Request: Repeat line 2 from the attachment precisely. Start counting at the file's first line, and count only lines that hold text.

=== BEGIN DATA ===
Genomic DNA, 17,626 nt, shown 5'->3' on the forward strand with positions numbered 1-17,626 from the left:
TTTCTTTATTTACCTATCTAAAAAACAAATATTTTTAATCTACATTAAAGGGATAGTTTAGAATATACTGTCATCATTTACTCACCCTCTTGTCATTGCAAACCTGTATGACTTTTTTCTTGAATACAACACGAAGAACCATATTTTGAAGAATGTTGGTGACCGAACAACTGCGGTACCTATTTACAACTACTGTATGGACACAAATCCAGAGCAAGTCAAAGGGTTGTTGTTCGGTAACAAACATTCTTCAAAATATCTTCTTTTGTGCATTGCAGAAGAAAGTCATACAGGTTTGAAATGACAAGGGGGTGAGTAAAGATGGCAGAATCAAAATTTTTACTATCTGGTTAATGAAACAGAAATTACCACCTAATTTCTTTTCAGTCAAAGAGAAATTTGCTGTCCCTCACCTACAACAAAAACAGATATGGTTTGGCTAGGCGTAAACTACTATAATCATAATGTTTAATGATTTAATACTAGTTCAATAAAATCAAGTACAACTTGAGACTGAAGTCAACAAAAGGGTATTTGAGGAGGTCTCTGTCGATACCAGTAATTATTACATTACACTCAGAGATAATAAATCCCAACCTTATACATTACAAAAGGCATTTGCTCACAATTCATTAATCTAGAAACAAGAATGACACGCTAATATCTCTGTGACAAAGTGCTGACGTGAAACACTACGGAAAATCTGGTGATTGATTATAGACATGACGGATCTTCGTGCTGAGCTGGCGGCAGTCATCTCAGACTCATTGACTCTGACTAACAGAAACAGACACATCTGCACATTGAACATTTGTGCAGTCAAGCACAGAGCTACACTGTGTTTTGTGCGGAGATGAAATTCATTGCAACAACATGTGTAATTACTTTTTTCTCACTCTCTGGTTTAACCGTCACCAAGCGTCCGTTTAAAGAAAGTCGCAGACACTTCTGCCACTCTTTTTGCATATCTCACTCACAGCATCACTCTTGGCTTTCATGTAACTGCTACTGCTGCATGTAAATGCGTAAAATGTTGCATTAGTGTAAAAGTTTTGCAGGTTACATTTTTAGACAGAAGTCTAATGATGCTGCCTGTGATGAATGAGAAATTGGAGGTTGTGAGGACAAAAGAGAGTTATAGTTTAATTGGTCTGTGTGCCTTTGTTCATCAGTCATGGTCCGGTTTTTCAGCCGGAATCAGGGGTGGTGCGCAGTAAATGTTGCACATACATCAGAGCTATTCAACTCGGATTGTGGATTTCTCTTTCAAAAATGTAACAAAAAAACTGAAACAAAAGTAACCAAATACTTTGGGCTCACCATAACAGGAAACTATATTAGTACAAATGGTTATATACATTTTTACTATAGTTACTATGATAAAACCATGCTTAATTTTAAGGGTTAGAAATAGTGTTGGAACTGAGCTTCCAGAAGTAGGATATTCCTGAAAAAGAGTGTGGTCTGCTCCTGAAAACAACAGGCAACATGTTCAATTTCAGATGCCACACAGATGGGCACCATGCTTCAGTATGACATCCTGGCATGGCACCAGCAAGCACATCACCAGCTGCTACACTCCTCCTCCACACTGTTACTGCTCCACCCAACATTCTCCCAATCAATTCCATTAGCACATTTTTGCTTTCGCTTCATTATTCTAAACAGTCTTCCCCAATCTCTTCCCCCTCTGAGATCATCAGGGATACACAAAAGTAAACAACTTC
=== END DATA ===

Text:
TTTCTTTATTTACCTATCTAAAAAACAAATATTTTTAATCTACATTAAAGGGATAGTTTAGAATATACTGTCATCATTTACTCACCCTCTTGTCATTGCAAACCTGTATGACTTTTTTCTTGAATACAACACGAAGAACCATATTTTGAAGAATGTTGGTGACCGAACAACTGCGGTACCTATTTACAACTACTGTATGGACACAAATCCAGAGCAAGTCAAAGGGTTGTTGTTCGGTAACAAACATTCTTCAAAATATCTTCTTTTGTGCATTGCAGAAGAAAGTCATACAGGTTTGAAATGACAAGGGGGTGAGTAAAGATGGCAGAATCAAAATTTTTACTATCTGGTTAATGAAACAGAAATTACCACCTAATTTCTTTTCAGTCAAAGAGAAATTTGCTGTCCCTCACCTACAACAAAAACAGATATGGTTTGGCTAGGCGTAAACTACTATAATCATAATGTTTAATGATTTAATACTAGTTCAATAAAATCAAGTACAACTTGAGACTGAAGTCAACAAAAGGGTATTTGAGGAGGTCTCTGTCGATACCAGTAATTATTACATTACACTCAGAGATAATAAATCCCAACCTTATACATTACAAAAGGCATTTGCTCACAATTCATTAATCTAGAAACAAGAATGACACGCTAATATCTCTGTGACAAAGTGCTGACGTGAAACACTACGGAAAATCTGGTGATTGATTATAGACATGACGGATCTTCGTGCTGAGCTGGCGGCAGTCATCTCAGACTCATTGACTCTGACTAACAGAAACAGACACATCTGCACATTGAACATTTGTGCAGTCAAGCACAGAGCTACACTGTGTTTTGTGCGGAGATGAAATTCATTGCAACAACATGTGTAATTACTTTTTTCTCACTCTCTGGTTTAACCGTCACCAAGCGTCCGTTTAAAGAAAGTCGCAGACACTTCTGCCACTCTTTTTGCATATCTCACTCACAGCATCACTCTTGGCTTTCATGTAACTGCTACTGCTGCATGTAAATGCGTAAAATGTTGCATTAGTGTAAAAGTTTTGCAGGTTACATTTTTAGACAGAAGTCTAATGATGCTGCCTGTGATGAATGAGAAATTGGAGGTTGTGAGGACAAAAGAGAGTTATAGTTTAATTGGTCTGTGTGCCTTTGTTCATCAGTCATGGTCCGGTTTTTCAGCCGGAATCAGGGGTGGTGCGCAGTAAATGTTGCACATACATCAGAGCTATTCAACTCGGATTGTGGATTTCTCTTTCAAAAATGTAACAAAAAAACTGAAACAAAAGTAACCAAATACTTTGGGCTCACCATAACAGGAAACTATATTAGTACAAATGGTTATATACATTTTTACTATAGTTACTATGATAAAACCATGCTTAATTTTAAGGGTTAGAAATAGTGTTGGAACTGAGCTTCCAGAAGTAGGATATTCCTGAAAAAGAGTGTGGTCTGCTCCTGAAAACAACAGGCAACATGTTCAATTTCAGATGCCACACAGATGGGCACCATGCTTCAGTATGACATCCTGGCATGGCACCAGCAAGCACATCACCAGCTGCTACACTCCTCCTCCACACTGTTACTGCTCCACCCAACATTCTCCCAATCAATTCCATTAGCACATTTTTGCTTTCGCTTCATTATTCTAAACAGTCTTCCCCAATCTCTTCCCCCTCTGAGATCATCAGGGATACACAAAAGTAAACAACTTC